They wanted to see if robotics were even capable. Can it walk? Can it walk over rebar? Can it walk over a pallet? Can it walk over debris? Can it go through water, you know things like that. So it was just this sheer mobility question of…can I get it around a jobsite because a jobsite is constantly changing. And the only way we could find that out is if we put it on an actual jobsite. And we found very quickly that, yeah, it works.
So after that we moved on and said, now let's try to make this autonomous. That's when things got a little more challenging because the jobsite's always changing. For example, we have these portable plastic stairs that you use to get in and out of areas.
Well, some trade partners would leave these stairs in the middle of the floor for the next day. So Spot was walking and walked right up the steps and right off the other side and crashed. So that was a learning experience for the autonomy side of it. It's like, well, okay, if we have a map, how do we tell it that there are stairs there?
Now if it's in the way, now what do I do? Do I find a different path? And that's where the map comes into play. Once we got that down, and had a map, we ran. We started to run missions, and our trade partners were were coming in with these huge platforms of pieces of equipment and set it right down in the middle of the path. And thanks to our map Spot was able to avoid it.
It got to that point where we really had to know our site as we had to create regular maps to get that autonomy.
And then once we got that then it was just, okay, let's just add stuff on it. Let's add a scanner. Let's add a camera. Let's put on a, a sensor of some sort and just let it run. So once we got the autonomy piece down, everything else fell into place.
Brian, I’m curious, what do you hear most from people who are just starting to get interested in robotics.
Brian Ringley: Turner has a long history with us. They were one of our very first customers in 2020 during our early adopter program.
And so I think like what Chris was talking about, it was a different era too, where you had to build trust in these basic layers of mobility and autonomy and payloads. But now, there's an ecosystem out there, right? The work that DroneDeploy has done with Turner has made this all commercially available.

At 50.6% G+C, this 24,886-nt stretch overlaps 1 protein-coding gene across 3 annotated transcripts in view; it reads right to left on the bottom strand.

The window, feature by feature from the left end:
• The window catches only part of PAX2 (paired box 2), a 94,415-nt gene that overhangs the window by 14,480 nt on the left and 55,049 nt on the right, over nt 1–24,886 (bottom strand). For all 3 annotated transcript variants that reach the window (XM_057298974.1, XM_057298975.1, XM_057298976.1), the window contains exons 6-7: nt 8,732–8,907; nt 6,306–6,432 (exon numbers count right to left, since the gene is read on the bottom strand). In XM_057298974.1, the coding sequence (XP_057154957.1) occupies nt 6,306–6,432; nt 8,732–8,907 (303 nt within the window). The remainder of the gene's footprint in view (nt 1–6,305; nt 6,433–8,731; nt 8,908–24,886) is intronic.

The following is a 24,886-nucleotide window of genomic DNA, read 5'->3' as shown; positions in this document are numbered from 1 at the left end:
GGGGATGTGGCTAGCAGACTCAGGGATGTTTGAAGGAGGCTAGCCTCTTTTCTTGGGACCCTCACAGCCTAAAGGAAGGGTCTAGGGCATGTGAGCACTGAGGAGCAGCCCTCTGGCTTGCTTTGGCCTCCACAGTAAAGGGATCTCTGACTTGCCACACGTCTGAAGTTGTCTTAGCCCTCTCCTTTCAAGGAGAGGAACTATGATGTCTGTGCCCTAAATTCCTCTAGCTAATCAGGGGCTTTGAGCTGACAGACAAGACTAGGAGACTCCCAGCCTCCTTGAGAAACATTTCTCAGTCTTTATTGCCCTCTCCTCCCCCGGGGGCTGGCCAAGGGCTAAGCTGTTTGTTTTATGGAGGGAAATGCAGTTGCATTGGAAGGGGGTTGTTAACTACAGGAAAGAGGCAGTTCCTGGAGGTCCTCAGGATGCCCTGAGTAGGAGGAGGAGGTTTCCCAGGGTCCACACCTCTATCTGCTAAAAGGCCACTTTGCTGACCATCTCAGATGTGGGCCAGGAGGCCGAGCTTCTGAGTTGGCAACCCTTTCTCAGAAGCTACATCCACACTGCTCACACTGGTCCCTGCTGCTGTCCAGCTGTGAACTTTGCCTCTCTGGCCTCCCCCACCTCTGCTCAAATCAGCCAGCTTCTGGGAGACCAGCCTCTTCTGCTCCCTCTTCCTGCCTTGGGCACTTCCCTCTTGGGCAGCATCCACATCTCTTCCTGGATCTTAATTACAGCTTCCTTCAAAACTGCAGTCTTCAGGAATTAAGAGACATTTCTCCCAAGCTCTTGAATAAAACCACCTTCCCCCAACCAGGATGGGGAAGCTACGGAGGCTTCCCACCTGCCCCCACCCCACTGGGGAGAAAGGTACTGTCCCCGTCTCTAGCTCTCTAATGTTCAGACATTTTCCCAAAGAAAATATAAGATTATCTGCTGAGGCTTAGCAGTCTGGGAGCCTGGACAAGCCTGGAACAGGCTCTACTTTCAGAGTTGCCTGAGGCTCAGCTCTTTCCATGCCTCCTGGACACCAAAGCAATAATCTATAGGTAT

Like you can ideally just start to run because, you know, we've built an ecosystem with our partners in this industry. But I still think, first and foremost, because we have that, and because you don't have to worry about your R and D group doing all of this extraneous testing with the robot, it becomes all the more important that you can actually isolate what's valuable about this robot.
These solutions are really revolving around automated reality capture. Like what are you doing with reality capture today that can really help accelerate or even fundamentally change the way you work? So I think that's always the first question I get. Like, don't worry so much about whether the robot can walk your site.
I assure you that that is not the hardest problem. The technology is not the hardest problem. The hardest problem is being able to clearly say what the value is for the business problems. And we stay humble and we learn from customers who want to use this stuff to improve how they're practicing.
So we really want and need to hear those things to keep advancing our partnerships and to keep advancing not just the robotic technology, but the whole end-to-end solution and ecosystem.
And Haydn, what do you find yourself saying to folks who are wanting to adopt this technology.
Haydn Bradfield: Well, we try and bring realistic expectations as to what's available right now.
But then we look at the bigger picture and we say, all right, we have a vision. This vision is that we want the robot, this is the job that the robot needs to do. So then we can obviously, you know, break that up into what we need the robot to do day to day, or component by component to get that done. If you are a customer who's thinking…I can just pick something up off the shelf, and I have this research team and I'm gonna break up my dream into these pieces of work. And then every time I'm gonna go and do a piece of work, I'm gonna go to a robotic vendor off the shelf and try and prove this concept…That limits people in terms of achieving that overall dream. Whereas the value of partnership is like, all right, we are in the horse race, we are choosing a horse, we are backing that horse, let's go for it.
And you've obviously gotta choose the right horse. But we've put ourselves in such a position where we value all those partnerships, where we have a mining customer who wants to achieve this amazing thing in five years time. That's brilliant because that allows us to line up for the next five years or the pieces that we need to do to solve that industry problem.
And it's not a problem that can be solved overnight or in three months. It's literally a five year strategy with the right partnerships over those five years with the right robots, the right sensors, the right people to build that dream. So we're always trying to help people on that level think big.